Tracklist progressing, the revolutionary, pro-black politics become more apparent. Fittingly, the first track to directly address this is JU$T, featuring Pharrell Williams and frequent co-conspirator Zack de la Rocha. Opening on a very Pharrell-esque four-count (which is surprising considering he wasn’t on the production for this), the hook here is loaded and clever, linking the centuries-old link between capitalism and racism. And who better to address those issues than RATM’s very own Zack de la Rocha, dropping his hottest verse since the last Run the Jewels album. While he doesn’t have as many quotables as usual here, the flow here is fiery and exuberant, whetting the appetite for new Rage material like never before.
After the solid but unremarkable never look back, the last true roof-raiser comes at the behest of the Gang of Four-sampling the ground below. Andy Gill’s angular guitar leads act as a fitting tribute to the man in the most unexpected of places, as Mike and El flow mercilessly over the violent instrumental. I love the vocals on the hook, too, although I can’t seem to find who’s behind them. Regardless, there’s a rootsy soul to it, aided by the grainy vintage filter over it, that brings a welcome contrast to the post-punk riffage.
Now, from the opening sentence of that last paragraph, you might think that RTJ4 ends on a bit of a slump; nothing could be further from the truth. The final two tracks, pulling the pin and a few words for the firing squad (radiation), are the *rare* RTJ slow cuts, but both are unwaveringly compelling.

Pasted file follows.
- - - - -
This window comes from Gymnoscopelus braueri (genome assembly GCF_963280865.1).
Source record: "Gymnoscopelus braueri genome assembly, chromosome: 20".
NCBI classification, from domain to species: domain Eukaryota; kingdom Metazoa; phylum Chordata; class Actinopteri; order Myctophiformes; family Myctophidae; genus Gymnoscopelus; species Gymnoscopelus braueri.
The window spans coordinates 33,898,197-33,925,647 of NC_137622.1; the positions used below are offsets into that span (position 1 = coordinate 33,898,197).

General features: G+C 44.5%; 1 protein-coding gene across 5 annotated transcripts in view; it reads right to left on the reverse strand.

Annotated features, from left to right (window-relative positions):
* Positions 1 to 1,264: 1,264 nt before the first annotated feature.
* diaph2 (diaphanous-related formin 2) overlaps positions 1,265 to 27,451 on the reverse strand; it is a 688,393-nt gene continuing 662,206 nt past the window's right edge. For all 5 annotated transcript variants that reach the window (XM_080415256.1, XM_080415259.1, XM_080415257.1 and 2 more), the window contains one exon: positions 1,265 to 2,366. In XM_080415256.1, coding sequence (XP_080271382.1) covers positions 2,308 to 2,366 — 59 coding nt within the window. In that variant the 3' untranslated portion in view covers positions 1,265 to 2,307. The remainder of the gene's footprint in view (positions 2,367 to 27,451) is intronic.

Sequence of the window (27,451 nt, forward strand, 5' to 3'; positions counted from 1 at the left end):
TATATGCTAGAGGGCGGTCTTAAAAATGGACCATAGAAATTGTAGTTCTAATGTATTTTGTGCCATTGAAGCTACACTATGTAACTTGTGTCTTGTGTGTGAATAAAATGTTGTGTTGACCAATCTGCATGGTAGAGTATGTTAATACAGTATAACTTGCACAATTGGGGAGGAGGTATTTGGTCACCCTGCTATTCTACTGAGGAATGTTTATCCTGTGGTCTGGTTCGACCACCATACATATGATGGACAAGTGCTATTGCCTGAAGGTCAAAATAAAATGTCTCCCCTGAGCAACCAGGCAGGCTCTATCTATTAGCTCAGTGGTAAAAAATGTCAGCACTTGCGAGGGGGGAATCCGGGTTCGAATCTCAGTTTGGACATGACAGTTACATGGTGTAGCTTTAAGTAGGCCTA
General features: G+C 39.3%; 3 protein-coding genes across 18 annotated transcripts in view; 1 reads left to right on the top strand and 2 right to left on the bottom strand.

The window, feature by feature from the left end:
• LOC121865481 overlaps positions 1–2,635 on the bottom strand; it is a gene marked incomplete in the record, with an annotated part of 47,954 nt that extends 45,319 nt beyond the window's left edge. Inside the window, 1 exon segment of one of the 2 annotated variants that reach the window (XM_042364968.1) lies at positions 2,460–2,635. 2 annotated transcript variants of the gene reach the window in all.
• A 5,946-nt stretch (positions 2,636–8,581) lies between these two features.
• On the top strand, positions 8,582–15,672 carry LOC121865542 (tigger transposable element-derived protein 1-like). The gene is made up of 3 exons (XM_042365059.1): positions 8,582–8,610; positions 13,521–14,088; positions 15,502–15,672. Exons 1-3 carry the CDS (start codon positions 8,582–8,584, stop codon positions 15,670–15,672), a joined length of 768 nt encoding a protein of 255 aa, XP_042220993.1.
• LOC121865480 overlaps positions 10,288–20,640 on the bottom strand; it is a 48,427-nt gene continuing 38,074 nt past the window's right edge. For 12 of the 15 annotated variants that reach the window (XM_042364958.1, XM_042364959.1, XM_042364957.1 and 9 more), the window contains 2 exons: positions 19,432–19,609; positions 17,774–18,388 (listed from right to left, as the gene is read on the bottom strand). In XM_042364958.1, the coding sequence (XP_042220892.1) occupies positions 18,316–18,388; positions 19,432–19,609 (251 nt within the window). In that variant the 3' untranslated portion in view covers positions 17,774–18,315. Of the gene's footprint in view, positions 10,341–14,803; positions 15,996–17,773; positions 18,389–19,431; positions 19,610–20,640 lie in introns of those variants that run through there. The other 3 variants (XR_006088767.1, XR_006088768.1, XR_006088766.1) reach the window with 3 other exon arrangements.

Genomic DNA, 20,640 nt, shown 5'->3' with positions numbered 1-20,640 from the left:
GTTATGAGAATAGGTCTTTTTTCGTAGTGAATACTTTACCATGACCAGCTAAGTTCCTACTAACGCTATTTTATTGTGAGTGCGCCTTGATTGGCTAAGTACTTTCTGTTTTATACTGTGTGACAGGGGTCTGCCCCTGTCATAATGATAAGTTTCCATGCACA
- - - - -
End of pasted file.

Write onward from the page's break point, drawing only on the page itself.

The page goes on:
pulling the pin, featuring Mavis Staples and Josh Homme (Josh Homme on an RTJ track? Excuse me while I just mess my knickers over thAt), also features one of El’s most cohesive, hard-hitting and revealing verses. While I did describe these as slower cuts, there is still a beating pulse to the instrumental, where Homme contributes some ghostly backing vocals and sporadic guitar breaks. I would’ve, admittedly, liked to have seen some kind of lead vocal from my Joshy, but I wouldn’t expect Ginger Elvis to drop a dope rhyme out of nowhere. That said, the guest vocal from Mavis Staples here is, in a word (or two), chillingly beautiful. Her conviction is potent, while the words she sings are eerily timely — it makes for tearingly bold music.
Especially considering his impassioned, moving speech in Atlanta recently, Killer Mike’s presence, even on the less-political moments, is drawing and important throughout RTJ4. At his best, however, he’s the 2020 equivalent to a Chuck D or a Zack de la Rocha, with an eloquence that, while always present in his earlier work, feels urgent and needed today.
This eloquence is no more poignant than on the closing track, a few words for the firing squad (radiation). However, opening the track is El-P, with an equally powerful verse, revealing even more past his rugged exterior than the last track. That said, it truly is Mike’s verse that stands as a career-best, especially with Cochemea Gastelum’s tenor sax screaming in the background. As far as album closers go, it’s nigh-on perfect. I say “nigh-on” because following that, befuddlingly, is a “Yankee & the Brave” TV commercial skit — why this didn’t open the album, letting it close on such a powerful moment, I will never know.
Overall, RTJ4 is, predictably, an absolute triumph. Managing to be both ragingly current, yet totally timeless, the album sees both El-P and Killer Mike on the best form of their careers, settling in as a veterans and delivering some of their best work. Their chemistry is the stuff that most tag teams dream of, as well as with the bounty of dynamite guest spots. While it may be lighter on the bangers than their previous effort, the trade-off is some surprisingly affecting material on the back-end of this thing, making it possibly their most rounded project yet.
best tracks: yankee and the brave (ep. 4), pulling the pin, a few words for the firing squad (radiation), the ground below, out of sight